December 20 2013 Latest news:
Tuesday, October 15, 2013
Bringing the priceless art collection of Britain’s first prime minister back to its original Norfolk home has proven a huge success and given a great boost to the wider county.
Houghton Revisited runs until Sunday, November 24.
It is open Wednesday to Sunday.
Gates open from 10am and the exhibition is open each day from 10.30am with the last entry time being 3pm.
The house closes at 4.30pm and the grounds close at 5pm.
Tickets cost £18 for adults, £10 for children aged five
to 16, £46 for a family ticket of two adults and two children, and £12.50 for students.
Advance booking is recommended as there is limited availability until November.
Tickets include entrance to the hall, gardens and grounds.
For more information and to book tickets visit
Tickets can also be booked by calling the box office on 01603 598640 or by
buying tickets in person from Norwich Theatre Royal, Theatre Street, Norwich NR2 1RL.
An incredible 85,000 people have so far seen the Houghton Revisited exhibition since it opened at Houghton Hall in May, and with six weeks left to go of its extended run the historic works of art look set to attract almost 100,000 visitors to the Norfolk estate that is situated between Fakenham and King’s Lynn.
The stunning assortment of paintings and artefacts by the likes of Van Dyck and Rubens was assembled by Sir Robert Walpole to adorn the walls of his beautiful Norfolk home and 10 Downing Street before his family sold them to Catherine the Great for her beloved Hermitage in St Petersburg, Russia.
Houghton Hall’s current owner, the Marquess of Cholmondeley, had a long-held dream to bring them home.
And his dream has clearly captured the imagination of many people across the world and closer to home.
Los Angeles, Barcelona, Canberra, Florence and Dublin are just some of the places people have travelled from to see the exhibition.
Robert Miller, land agent for Houghton Estate, said: “The Marquess of Cholmondeley is very pleased at the success of the exhibition.
“The attendance figures are beyond our wildest expectations. Lord Cholmondeley is very gratified and grateful that so many visitors have visited this relatively quiet part of Norfolk to see the exhibition, and continue to do so.”
Peter Wilson, chief executive of Norwich Theatre Royal, said: “We have sold over 85,000 tickets and I am extremely confident we will sell over 100,000 by the time the exhibition closes.
“We continue to work with the Houghton Estate to capitalise on the incredible success of Houghton Revisited.”
The vast influx of visitors to Norfolk has given a significant boost to hotels and other local businesses, and tourism bosses have hailed Houghton Revisited as one of the key events of the summer to draw in visitors to the county.
Pete Waters, brand manager at Visit Norfolk, said: “Houghton Revisited has been a huge fillip for tourism in Norfolk, particularly in west Norfolk.
“We know that accommodation has been very hard to come by during the run of the show which just illustrates the fact that big cultural shows, events and exhibitions can play a massive part in boosting tourism.”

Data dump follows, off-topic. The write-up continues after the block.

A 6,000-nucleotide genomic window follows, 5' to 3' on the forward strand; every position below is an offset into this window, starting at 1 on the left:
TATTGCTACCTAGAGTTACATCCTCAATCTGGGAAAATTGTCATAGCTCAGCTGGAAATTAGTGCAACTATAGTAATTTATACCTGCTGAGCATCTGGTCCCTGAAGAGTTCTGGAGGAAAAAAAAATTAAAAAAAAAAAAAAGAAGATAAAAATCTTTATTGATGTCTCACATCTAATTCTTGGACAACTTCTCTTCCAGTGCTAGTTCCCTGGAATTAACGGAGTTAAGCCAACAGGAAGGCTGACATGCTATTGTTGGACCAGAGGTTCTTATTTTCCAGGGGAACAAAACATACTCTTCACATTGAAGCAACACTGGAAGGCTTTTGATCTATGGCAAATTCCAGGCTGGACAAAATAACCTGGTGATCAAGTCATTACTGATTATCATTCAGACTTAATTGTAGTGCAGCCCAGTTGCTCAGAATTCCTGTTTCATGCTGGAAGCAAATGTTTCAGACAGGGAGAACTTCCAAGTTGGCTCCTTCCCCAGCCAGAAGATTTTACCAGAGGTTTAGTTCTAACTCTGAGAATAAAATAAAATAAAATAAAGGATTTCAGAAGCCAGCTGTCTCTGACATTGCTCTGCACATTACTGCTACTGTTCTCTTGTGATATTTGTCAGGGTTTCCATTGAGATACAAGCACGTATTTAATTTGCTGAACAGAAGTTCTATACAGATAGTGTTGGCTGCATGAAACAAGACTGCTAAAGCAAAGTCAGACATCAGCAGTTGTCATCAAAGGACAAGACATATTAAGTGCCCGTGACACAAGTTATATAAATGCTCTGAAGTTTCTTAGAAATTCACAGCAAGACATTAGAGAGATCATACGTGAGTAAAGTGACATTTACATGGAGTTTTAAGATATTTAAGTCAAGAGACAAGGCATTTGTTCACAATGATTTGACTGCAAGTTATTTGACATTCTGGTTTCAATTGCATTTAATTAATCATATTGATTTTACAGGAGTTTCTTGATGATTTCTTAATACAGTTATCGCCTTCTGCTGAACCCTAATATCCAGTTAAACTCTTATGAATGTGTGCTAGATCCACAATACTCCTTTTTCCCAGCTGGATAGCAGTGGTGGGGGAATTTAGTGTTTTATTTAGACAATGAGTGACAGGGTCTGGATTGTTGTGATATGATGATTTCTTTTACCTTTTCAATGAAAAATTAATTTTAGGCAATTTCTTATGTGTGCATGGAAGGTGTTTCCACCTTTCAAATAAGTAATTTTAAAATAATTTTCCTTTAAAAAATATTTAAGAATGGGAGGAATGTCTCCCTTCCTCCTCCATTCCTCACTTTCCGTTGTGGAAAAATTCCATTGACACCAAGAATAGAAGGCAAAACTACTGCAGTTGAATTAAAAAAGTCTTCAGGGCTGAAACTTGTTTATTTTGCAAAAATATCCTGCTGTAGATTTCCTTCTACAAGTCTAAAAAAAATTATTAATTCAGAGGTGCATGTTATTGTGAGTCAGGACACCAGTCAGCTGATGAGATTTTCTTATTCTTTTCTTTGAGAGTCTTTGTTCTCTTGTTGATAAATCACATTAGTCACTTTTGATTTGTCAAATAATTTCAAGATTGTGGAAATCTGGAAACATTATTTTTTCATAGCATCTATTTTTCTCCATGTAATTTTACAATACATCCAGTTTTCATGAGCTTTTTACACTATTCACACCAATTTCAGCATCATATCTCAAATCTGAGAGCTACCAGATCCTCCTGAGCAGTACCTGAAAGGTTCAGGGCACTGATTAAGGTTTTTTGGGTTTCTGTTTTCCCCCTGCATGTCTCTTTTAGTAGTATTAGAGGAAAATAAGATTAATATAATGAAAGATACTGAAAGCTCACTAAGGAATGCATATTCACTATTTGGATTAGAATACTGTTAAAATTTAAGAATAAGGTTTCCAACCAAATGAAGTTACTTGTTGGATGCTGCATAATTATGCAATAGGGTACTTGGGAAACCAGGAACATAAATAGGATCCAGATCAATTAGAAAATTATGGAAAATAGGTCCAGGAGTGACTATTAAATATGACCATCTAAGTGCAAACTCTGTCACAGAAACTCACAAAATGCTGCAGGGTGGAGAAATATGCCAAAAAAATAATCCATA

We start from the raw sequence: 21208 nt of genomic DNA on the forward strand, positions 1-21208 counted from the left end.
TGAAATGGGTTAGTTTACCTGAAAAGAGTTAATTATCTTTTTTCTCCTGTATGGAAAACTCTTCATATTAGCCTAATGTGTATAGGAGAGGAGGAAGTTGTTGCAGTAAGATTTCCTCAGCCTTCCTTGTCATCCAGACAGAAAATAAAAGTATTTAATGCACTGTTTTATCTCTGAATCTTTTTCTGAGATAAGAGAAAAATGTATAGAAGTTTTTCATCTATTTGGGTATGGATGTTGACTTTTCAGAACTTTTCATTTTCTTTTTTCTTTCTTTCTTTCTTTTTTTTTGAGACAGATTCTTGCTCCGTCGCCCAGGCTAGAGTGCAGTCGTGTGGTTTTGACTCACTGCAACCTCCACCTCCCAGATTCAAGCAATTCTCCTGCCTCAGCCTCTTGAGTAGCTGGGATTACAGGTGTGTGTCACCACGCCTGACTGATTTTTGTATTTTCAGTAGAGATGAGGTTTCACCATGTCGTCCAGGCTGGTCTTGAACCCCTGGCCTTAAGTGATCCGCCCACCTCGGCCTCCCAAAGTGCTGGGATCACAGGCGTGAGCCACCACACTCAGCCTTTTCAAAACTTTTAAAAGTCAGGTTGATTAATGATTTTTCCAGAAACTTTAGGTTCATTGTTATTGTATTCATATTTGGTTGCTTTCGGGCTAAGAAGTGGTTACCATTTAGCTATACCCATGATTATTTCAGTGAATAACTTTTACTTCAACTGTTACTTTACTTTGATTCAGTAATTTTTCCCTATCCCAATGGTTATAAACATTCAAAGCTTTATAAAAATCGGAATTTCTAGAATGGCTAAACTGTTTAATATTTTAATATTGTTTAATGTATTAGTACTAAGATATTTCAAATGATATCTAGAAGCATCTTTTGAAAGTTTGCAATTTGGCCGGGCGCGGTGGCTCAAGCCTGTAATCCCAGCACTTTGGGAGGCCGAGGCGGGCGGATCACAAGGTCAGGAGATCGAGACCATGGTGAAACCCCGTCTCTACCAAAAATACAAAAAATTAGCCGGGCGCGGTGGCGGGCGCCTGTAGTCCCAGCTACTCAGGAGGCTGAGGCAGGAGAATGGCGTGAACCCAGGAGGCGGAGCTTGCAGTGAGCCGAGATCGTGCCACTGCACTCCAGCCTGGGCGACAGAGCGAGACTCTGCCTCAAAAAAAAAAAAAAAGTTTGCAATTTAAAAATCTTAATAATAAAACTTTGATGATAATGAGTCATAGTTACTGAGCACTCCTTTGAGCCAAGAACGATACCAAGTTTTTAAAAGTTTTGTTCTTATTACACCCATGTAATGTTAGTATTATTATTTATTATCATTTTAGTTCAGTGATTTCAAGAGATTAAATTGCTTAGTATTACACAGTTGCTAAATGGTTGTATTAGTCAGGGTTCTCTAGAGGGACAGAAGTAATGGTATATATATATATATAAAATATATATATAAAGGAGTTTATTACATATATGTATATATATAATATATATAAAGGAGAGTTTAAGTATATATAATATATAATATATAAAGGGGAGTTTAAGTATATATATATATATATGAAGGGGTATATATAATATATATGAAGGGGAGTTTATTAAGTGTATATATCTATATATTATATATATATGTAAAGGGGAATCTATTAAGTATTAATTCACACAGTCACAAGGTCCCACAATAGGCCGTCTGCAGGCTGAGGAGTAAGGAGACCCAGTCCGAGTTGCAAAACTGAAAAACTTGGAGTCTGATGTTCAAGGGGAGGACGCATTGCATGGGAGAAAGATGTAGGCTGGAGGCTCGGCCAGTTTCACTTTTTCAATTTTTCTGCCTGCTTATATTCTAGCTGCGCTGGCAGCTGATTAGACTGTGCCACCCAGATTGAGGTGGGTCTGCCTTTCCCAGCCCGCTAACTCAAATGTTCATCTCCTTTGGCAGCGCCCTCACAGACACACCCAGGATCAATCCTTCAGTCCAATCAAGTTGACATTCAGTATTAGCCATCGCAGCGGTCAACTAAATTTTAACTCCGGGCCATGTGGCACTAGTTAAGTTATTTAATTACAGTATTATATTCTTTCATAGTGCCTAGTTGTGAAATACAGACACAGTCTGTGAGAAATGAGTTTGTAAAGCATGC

Meanwhile Nick Bond, head of tourism at Visit Norwich, said: “Houghton Revisited has been very encouraging for tourism and one of a number of factors that have resulted in growth in visitor arrivals during the summer and up to this period.
“It has been a much better summer for us than previous summers, since 2008, and that is down to a number of good news stories and the weather.
“The national media coverage of the Alan Partridge film has had a big effect, The GoGoGorillas! trail, the Masterpieces exhibition and this particular event [Houghton Revisited] have all contributed to a good summer.”
Among the individual businesses to benefit is Congham Hall, in Grimston, near King’s Lynn.
The hotel reopened following refurbishment around the same time that Houghton Revisited opened.
“Houghton Revisited has definitely without doubt helped us,” said Ruth Gallop, sales and marketing director at Congham Hall.
She said the exhibition had resulted in about a 15-20pc increase in guests and that “the Houghton effect” was especially evident in bookings for the shoulder season from September to November.
“It has been a massive boost to the area.
“It seems to have been a good excuse for people to come to Norfolk – a lot of people have said, ‘we have been meaning to come to Norfolk for some time and thought this would be a good opportunity’.
“The draw of Houghton Revisited has been quite significant and quite a few people that have been once have visited again,” she said.
“We’ve had people stay from overseas. Visit Britain brought journalists from Holland and China because of Houghton Revisited and they also went to Sandringham as well.”
Bed and breakfasts have also reported a boom.
Libby Ellis, of Manor Farm, Wellingham, near Fakenham, has had visitors every single night since Houghton Revisited opened.
“It has been incredible and the weather has helped. It is all to do with Houghton drawing people in, including many who have never visited the county before,” said Mrs Ellis, who has three rooms and who also opens in aid of the National Gardens Scheme.
Her husband, Robin, who runs the family’s farm, also helps with the garden.
“I’ve had people staying every single night since May. It has been solid and there’s been no let up. We’ve sent many people to friends and neighbours.”
She said many people staying with her had never been to the county before.
“And if they’re staying here for two or three days as well as visiting Houghton, I’ve suggested they visit Holkham, or Blickling. They also use the local pubs, cafés and market towns,” she said.